On the other hand, I felt lucky to catch a picture of another bird species.

I’m not sure of the exact ID, but I believe it is a type of Flycatcher. It watched me for awhile and took off before I could see its wing markings.

The bees were busy that morning, too, but I’ll save them for another post. And I’ll be heading back to East Texas in just a few days — who knows what other bird species I’ll get to see!

Tree Gate Says, Welcome!

Here I’ve been working on a new blog post for three days (you know me, lots of wildlife), and Bob shows up to install our new gate. So of course I couldn’t rest until I got pictures up of the gate because I just absolutely love it and can’t wait to show it off. So gate first, birds and bees later!


So I’ll tell you a little story of how this came to be. I had these two jutting walls at my house’s front that just screamed of needing a gate between them, and given how many times my dogs have escaped out my front door due to many a visitor innocently leaving the door open, I was screaming of needing a gate for a different reason. And then years went by, as they always seem to do.


See the cool shadows on the ground? Bonus!

But fortunately here in the Austin area, we’ve got Bob. He runs Draco Metalworks, and let me tell you, he is quite the talent when it comes to metal. He’s also a garden blogger and a man with many tales to tell. And when I said gate, he said yes.

The tree design is mine. I went through a number of sketches before the final concept — I’d considered tall grasses, sunflowers, vines. Then Bob sent me a picture of a gate with vines that had a few spirals, and those spirals sparked me toward a new idea, one still born of my love of habitat: trees, tall and understory, just the way nature does it. The background hills were born of necessity, both to fill gaps my dogs could potentially squeeze through but also to give stability to the gate.


To show you Bob’s talent, he cut the entire thing with a torch — giving it just the “made by hand” feel I was looking for. I had not a clue about hinges or latches, but Bob knew exactly what would be perfect, and he tied the latch in with a little spiral of its own.


GSgatec07-13-11.jpgAnd I love it, just love it. Much like the transformation our ranch-style house underwent with a new red roof, and then a new paint job, and then a new flagstone porch — the gate has transformed the house yet again, bringing art and function to our front door.

I decided to see how the dogs would react, and to my astonishment when I opened the front door, they strolled casually outside instead of charged.

GSgatef07-13-11.jpgClearly they recognized that they had a new barrier and there was no point in rushing.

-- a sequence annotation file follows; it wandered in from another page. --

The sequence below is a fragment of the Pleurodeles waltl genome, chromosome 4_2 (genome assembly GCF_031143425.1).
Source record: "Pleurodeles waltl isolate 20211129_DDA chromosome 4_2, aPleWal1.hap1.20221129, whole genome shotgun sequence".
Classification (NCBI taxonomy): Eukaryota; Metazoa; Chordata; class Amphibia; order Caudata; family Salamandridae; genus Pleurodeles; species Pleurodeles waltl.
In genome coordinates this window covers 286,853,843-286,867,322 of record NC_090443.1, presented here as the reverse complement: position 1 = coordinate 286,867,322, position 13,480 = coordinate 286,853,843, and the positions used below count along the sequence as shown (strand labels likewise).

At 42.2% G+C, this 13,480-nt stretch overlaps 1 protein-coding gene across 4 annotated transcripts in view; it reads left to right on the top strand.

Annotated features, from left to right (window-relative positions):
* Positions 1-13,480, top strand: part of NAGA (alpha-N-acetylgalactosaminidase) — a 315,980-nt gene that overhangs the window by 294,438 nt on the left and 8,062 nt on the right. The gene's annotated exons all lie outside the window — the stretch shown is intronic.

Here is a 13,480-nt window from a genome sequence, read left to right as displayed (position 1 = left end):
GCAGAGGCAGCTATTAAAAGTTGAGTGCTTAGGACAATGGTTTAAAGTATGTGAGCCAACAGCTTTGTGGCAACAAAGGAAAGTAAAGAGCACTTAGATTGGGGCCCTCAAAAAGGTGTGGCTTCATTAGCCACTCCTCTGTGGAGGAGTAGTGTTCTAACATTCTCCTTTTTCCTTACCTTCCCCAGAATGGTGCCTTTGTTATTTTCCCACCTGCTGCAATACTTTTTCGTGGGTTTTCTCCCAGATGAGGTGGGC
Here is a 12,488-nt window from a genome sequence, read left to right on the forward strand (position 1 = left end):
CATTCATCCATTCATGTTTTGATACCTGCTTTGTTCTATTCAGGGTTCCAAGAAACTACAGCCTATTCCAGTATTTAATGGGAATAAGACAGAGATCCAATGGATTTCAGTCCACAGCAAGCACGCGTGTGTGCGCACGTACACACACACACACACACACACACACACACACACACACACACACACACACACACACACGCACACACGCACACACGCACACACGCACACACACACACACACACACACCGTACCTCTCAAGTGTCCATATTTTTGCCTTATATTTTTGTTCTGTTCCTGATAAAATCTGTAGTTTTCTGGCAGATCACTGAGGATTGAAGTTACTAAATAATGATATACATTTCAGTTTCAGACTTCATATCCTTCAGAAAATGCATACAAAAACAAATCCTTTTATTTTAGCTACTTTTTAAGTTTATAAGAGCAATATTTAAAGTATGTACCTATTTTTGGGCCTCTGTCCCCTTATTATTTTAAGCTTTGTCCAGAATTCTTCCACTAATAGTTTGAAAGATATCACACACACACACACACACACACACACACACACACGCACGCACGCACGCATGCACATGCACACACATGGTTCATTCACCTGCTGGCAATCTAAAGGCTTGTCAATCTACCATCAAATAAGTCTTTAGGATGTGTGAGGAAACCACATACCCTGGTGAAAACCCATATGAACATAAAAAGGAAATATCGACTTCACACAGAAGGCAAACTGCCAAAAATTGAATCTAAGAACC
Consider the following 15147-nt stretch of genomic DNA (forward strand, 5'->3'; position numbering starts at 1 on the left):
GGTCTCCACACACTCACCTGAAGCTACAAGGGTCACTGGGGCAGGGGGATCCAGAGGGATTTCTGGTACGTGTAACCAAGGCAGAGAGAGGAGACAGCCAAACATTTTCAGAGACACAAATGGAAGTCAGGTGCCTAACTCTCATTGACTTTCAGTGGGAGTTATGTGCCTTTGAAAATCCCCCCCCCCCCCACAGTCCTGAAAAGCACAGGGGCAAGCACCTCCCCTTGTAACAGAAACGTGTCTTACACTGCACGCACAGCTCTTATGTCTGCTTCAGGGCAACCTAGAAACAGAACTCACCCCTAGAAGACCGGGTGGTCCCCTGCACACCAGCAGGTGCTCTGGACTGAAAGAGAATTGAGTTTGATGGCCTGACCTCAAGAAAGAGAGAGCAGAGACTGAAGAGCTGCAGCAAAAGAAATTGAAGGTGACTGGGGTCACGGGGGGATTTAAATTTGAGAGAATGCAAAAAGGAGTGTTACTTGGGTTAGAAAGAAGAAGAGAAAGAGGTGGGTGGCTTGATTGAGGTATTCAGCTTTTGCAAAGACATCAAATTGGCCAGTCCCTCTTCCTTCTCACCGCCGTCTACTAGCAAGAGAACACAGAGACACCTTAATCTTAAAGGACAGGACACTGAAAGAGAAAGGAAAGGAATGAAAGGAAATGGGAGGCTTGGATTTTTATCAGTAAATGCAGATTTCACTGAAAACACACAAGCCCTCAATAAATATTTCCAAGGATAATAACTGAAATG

Bob, masterful job — thank you so much. This gate is officially dog-tested and gardener-approved!

Purple Martin Party

Last night I piled my family into the car to partake in the social event of the summer season — the annual mass congregation of Purple Martins. The birds gather in numbers from tens of thousands to hundreds of thousands in such roosts all over the eastern half of North America. The groups are so large that they actually can be monitored with Doppler radar. Austin is lucky enough to have a large roosting spot right here.

In a typical summer, the Purple Martins will start gathering in our area around mid-July, with birds migrating toward South America group by group, until by August they are gone, off to their winter home. However, with the extended drought we’ve been having, this is no typical summer. The birds are roosting earlier than usual, and I suspect they’ll leave earlier than usual, as well. Only the birds know how long they intend to stick around.

Most roosts can be found near water sources, as the numbers of insects are far greater there. I’m not sure why our Purple Martins roost near Highland Mall in the middle of urban central, but they’ve been going there for years. Of course, their roosting locale is also a favorite grackle and starling spot, contributing to many a person’s confusion about what kinds of birds they are seeing, especially because Austinites are used to the familiar gatherings of grackles and starlings each evening at dusk. However, the tell-tale graceful swoops and dives of the Purple Martins as they soar in the sky to find insects make them easy to distinguish from the clumsier flights of the larger dark birds, which instead forage on the ground for food.

If you watch the video above, you’ll get a sample of how utterly incredible the Austin roost is. Purple Martins, by the way, are North America’s largest swallow. And if you want to see some absolutely adorable baby Purple Martins, check out my previous Purple Martin post.

Creature Features

This drought has been crazy. Aside from birds, I’m just not seeing the usual wildlife species that hang around the garden — most notably butterflies are absent. I think it’s just too ridiculously hot. That being said, I’m seeing all sorts of other cool creatures around, and happily so.